There has been an uptick in “very significant transactions” in tony areas like Oakville and North Toronto by Europeans, many with young families who originally had planned to settle in the U.S. but fell in love with Canada instead, says Sotheby’s Canada CEO Ross McCredie.

At the same time, Montreal’s exclusive Westmount area has become top of the real estate wish list for high-net worth Syrians and Egyptians looking for a safe haven for their money and families, he added.

Increasingly, many of these deals — especially those over $10 millionthose over $10 million — aren’t even showing up in MLS sales tallies because of buyers seeking the privacy afforded by private or exclusive deals, or finalized under the cloak of a corporate purchase, McCredie noted.

“The lack of inventory is a big problem in the high-end market,” so agents are having to find their own properties rather than look to the MLS system, said Andy Taylor of Sotheby’s Toronto office, which has done more international business in the last 18 months than in the last six years.

via Canada’s housing market drawing the big-money crowd | Toronto Star.

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At Bank of Canada, all eyes on housing market

When Finance Minister Jim Flaherty tightened home lending standards last year, Bay Street economists shrugged.

It wasn’t the first time Mr. Flaherty had attempted to deflate the housing bubble. Nor was it the second or third. That was enough history to suggest a cycle.

On all previous occasions, sales immediately jumped as buyers rushed to beat the new restrictions. In the next phase, demand cratered when the stricter lending conditions kicked in. Finally, sales popped back up once potential buyers realized that interest rates still were at once-in-a-lifetime levels.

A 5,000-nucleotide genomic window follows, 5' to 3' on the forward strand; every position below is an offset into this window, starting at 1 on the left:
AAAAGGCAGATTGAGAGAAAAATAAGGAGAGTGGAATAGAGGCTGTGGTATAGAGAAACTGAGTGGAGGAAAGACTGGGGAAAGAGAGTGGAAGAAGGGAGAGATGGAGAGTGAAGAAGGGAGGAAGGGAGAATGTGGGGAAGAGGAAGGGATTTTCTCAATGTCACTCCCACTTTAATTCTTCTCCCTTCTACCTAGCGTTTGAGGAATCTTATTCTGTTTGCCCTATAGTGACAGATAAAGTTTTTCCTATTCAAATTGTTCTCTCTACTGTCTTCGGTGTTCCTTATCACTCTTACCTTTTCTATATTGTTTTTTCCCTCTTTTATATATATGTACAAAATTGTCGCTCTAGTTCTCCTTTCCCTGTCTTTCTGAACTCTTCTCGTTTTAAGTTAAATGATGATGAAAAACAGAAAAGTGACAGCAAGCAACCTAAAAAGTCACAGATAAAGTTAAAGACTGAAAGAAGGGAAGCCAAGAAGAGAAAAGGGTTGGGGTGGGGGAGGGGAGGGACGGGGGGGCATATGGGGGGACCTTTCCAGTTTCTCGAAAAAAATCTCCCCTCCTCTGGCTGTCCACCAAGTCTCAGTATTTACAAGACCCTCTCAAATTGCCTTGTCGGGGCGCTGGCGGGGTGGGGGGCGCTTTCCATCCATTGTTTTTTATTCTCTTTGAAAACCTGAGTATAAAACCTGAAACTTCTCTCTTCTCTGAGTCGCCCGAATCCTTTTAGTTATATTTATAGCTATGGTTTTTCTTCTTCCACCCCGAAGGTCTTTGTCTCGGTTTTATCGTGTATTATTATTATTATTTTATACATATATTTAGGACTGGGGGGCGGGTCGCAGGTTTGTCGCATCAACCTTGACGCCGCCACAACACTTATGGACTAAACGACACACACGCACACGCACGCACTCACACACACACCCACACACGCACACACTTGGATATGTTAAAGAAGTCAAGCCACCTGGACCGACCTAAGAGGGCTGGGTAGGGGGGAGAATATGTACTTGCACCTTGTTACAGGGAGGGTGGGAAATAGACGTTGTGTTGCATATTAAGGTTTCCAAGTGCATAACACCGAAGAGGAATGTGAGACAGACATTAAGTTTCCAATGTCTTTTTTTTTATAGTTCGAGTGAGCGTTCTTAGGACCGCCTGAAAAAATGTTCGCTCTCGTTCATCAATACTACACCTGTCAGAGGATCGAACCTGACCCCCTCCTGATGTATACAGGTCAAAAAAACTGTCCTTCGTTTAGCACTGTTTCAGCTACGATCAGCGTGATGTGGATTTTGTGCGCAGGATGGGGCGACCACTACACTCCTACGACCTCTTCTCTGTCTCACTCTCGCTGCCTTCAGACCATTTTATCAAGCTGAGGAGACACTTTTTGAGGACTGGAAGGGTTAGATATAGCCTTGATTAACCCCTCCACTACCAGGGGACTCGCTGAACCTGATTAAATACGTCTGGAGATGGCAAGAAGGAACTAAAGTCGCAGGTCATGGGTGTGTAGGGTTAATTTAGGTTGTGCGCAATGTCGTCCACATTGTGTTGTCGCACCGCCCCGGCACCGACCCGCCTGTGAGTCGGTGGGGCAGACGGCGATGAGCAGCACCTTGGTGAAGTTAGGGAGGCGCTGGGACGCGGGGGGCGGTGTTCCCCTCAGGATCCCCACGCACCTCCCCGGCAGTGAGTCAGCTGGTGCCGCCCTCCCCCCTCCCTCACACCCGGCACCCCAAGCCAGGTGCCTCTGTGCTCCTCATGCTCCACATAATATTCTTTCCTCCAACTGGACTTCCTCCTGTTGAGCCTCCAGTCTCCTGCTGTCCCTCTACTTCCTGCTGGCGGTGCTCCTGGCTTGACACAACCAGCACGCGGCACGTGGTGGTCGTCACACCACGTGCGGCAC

via At Bank of Canada, all eyes on housing market – The Globe and Mail.

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Toronto real estate: GTA housing sales slump 17 per cent in March, but prices continue to climb

Home sales continued their downward slide across the GTA in March — down 17 per cent over the same period a year ago — but prices continue to climb, according to figures released by the Toronto Real Estate Board Wednesday.

Overall, home sales were down 14 per cent for the first quarter of 2013, thanks to a slump in sales that began last summer.

via Toronto real estate: GTA housing sales slump 17 per cent in March, but prices continue to climb | Toronto Star.

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First-time buyers find Toronto real estate market hot as ever

First-time homebuyers Jody and Michael Fegelman have heard a lot of talk over the last year about Canada’s cooling housing market. All the couple have felt is the sting of its heat.

During their 1½-year search for a home for their two young children, the Fegelmans have been on the losing end of three grueling bidding wars. They have paid for a home inspection on a place someone else got by paying $80,000 over the asking price.

via First-time buyers find Toronto real estate market hot as ever | Toronto Star.